A big, fat, edible birthday

Two years ago, around this time, I was nervously plotting my exit strategy from DailyCandy and losing sleep over the massive, life changing decision I'd made to go work on an oyster farm for a year. I was turning 31 and life was about to turn upside down. That year, Dave and I celebrated the roller coaster that was our lives with dinner at Craigie on Main, which had just moved to its new location in Central Square. As we sat ringside overlooking the kitchen and chef Tony Maws as he worked, Dave presented me with a card which I opened to find a very loving message of support and a print out of an order he'd placed earlier that day. He was giving me my first pair of waders for my birthday.

It was a sweet, hysterical moment for both of us. We had no idea what was about to happen or where this path would take us. We didn't realize that it would be so physically and mentally grueling yet turn out just as rewarding. We weren't aware that ungodly early mornings, crazy travel adventures, smelly gloves, and shucking knives would become part of our daily conversation. Or that a whole new family of oyster farmers and friends would enter and take permanent residency in our lives. But here we are, two years and a million good laughs later, without a single regret and even crazier adventures to look forward to.

This year, I turned 33 and am staring down a completely different type of life change. The book will be out this fall, turning my fantastical, odd life story into something physical that will be out there for the masses. (Writing it has turned out to be just as difficult as some of the oyster work was... only, easier on the lower back.) Other than that, my future is a blank slate. I have a million ideas, just a few of which are as zany as this last one, but still, I have no idea what's next.

In the meantime, I'm eating. Birthday eating has always been an entertaining sport, something to mark the occasion. I've never thought much about blogging what I eat (except for extreme cases) and sort of liken myself to this guy, who has a hard time recalling what he eats even though he writes about food. But when I eat really well in one single day, like I did on my birthday last Friday, I think it's worth noting.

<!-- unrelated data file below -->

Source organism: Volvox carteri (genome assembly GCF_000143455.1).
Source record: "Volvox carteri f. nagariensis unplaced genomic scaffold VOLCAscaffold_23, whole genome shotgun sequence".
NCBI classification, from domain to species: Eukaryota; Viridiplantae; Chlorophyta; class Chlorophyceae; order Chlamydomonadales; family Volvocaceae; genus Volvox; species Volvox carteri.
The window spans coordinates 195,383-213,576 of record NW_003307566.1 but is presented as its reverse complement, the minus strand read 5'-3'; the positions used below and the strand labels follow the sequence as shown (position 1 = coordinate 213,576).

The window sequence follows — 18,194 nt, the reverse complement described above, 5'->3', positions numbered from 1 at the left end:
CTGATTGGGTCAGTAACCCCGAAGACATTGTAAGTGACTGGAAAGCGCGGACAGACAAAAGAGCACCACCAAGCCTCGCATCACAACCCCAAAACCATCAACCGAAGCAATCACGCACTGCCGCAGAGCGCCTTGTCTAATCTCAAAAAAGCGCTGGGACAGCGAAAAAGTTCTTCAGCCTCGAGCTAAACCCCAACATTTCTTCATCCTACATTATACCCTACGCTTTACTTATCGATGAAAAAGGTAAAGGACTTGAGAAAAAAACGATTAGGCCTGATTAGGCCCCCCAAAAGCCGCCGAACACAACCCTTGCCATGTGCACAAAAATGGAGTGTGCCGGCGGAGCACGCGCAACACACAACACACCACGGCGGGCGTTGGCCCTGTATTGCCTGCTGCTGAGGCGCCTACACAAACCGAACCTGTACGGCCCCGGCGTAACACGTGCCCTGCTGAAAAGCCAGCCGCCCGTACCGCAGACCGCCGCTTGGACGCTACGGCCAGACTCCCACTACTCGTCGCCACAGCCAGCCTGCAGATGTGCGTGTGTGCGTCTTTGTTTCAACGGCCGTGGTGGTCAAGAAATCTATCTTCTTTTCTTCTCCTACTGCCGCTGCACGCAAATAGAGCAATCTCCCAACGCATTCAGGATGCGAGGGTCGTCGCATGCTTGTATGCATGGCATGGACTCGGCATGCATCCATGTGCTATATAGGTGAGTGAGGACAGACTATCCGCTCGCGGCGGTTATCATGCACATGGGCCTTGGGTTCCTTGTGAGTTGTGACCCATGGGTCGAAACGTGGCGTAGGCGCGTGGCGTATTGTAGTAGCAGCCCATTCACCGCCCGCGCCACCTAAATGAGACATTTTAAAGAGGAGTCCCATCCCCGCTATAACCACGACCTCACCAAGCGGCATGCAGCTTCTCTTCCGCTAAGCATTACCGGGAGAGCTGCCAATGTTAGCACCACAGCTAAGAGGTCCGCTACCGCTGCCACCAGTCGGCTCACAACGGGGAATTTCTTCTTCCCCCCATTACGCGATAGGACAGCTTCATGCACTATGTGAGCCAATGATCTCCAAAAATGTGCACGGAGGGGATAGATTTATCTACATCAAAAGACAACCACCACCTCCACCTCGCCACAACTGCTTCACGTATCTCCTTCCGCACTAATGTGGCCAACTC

I started my day writing about white truffles and continued on the exotic route with lunch at Coppa where my friend Nicole and I devoured an uni (sea urchin) panini and addictive beef tongue crostini. We followed that up with a wild boar ragu over chestnut fettuccine (a dinner special that chef Jamie Bissonnette tempted us into trying for lunch) and, finally, a dessert of bianco pizza sprinkled with chile oil.

Despite the insanely large lunch (especially for someone who works from home and may take time for a cup of soup and a handful of nuts when she looks up from the keyboard), I was starving in time for dinner at newly opened Bondir in Cambridge. I was so excited for this meal (especially after receiving the requisite: "dude, should be sweet" from both Bissonnette and chef Louis DiBicarri earlier that day) and was in no way disappointed. Chef Jason Bond was most recently at Beacon Hill Bistro, making this his first solo endeavor. The menu changes daily and I love the way he's set it up because everything on it, besides a few apps, come as half portions, giving Dave and I the opportunity to eat almost everything available that day (a table of four sitting next to us actually did that).

I died over a couple of his dishes, including a mountain of handmade burrata over shaved fennel and an Indian-style flatbread (the burrata is made in Everett and I'm now on the hunt for more), as well as a rich, elegant bouillabaisse risotto topped with a few clams and tender pieces of fish. The spice milk broth and shellfish ragu that went into the dish turned the rice into something unctuous and delicious - straight from the sea. We also tried something I'd never tasted, Chatham Rose Fish which had the silky, melt-on-your-tongue texture of goose liver. Another ingredient I need to track down more of. (Local, available in winter? Who else catches or uses this?)

There were no birthday candles in our Chocolate Enlightenment dessert -- only fireworks. The pyramid of heady chocolate was topped with a savory tea foam and sat on top of hazelnut dacquoise. I think we lapped up every last bite, a true testament to its ridiculousness.

It's been a struggle to come down off that high but there's nothing like the sobering reality of 15 inches of snow to bring an end to the merry making. I was thinking of nothing but the farm this morning when I woke up to find this outside my door.

I'm sure the oysters will be fine. I just hope the Plex is stocked with plenty of propane.